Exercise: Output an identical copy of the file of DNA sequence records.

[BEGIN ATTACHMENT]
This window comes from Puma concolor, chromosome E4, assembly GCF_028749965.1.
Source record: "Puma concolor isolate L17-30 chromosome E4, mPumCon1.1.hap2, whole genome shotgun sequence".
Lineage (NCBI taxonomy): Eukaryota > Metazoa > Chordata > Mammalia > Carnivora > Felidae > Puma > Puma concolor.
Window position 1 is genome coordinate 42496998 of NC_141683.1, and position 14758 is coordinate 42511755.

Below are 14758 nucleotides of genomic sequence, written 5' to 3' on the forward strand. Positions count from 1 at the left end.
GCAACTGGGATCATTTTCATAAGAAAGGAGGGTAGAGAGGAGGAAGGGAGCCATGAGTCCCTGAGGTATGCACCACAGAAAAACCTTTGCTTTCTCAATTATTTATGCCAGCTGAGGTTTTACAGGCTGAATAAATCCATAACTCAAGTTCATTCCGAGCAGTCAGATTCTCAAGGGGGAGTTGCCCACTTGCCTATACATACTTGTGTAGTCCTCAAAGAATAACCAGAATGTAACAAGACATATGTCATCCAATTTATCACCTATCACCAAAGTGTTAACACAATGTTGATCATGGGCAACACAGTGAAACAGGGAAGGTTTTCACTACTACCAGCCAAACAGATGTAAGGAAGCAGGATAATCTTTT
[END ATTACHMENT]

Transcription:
This window comes from Puma concolor, chromosome E4, assembly GCF_028749965.1.
Source record: "Puma concolor isolate L17-30 chromosome E4, mPumCon1.1.hap2, whole genome shotgun sequence".
Lineage (NCBI taxonomy): Eukaryota > Metazoa > Chordata > Mammalia > Carnivora > Felidae > Puma > Puma concolor.
Window position 1 is genome coordinate 42496998 of NC_141683.1, and position 14758 is coordinate 42511755.

Below are 14758 nucleotides of genomic sequence, written 5' to 3' on the forward strand. Positions count from 1 at the left end.
GCAACTGGGATCATTTTCATAAGAAAGGAGGGTAGAGAGGAGGAAGGGAGCCATGAGTCCCTGAGGTATGCACCACAGAAAAACCTTTGCTTTCTCAATTATTTATGCCAGCTGAGGTTTTACAGGCTGAATAAATCCATAACTCAAGTTCATTCCGAGCAGTCAGATTCTCAAGGGGGAGTTGCCCACTTGCCTATACATACTTGTGTAGTCCTCAAAGAATAACCAGAATGTAACAAGACATATGTCATCCAATTTATCACCTATCACCAAAGTGTTAACACAATGTTGATCATGGGCAACACAGTGAAACAGGGAAGGTTTTCACTACTACCAGCCAAACAGATGTAAGGAAGCAGGATAATCTTTT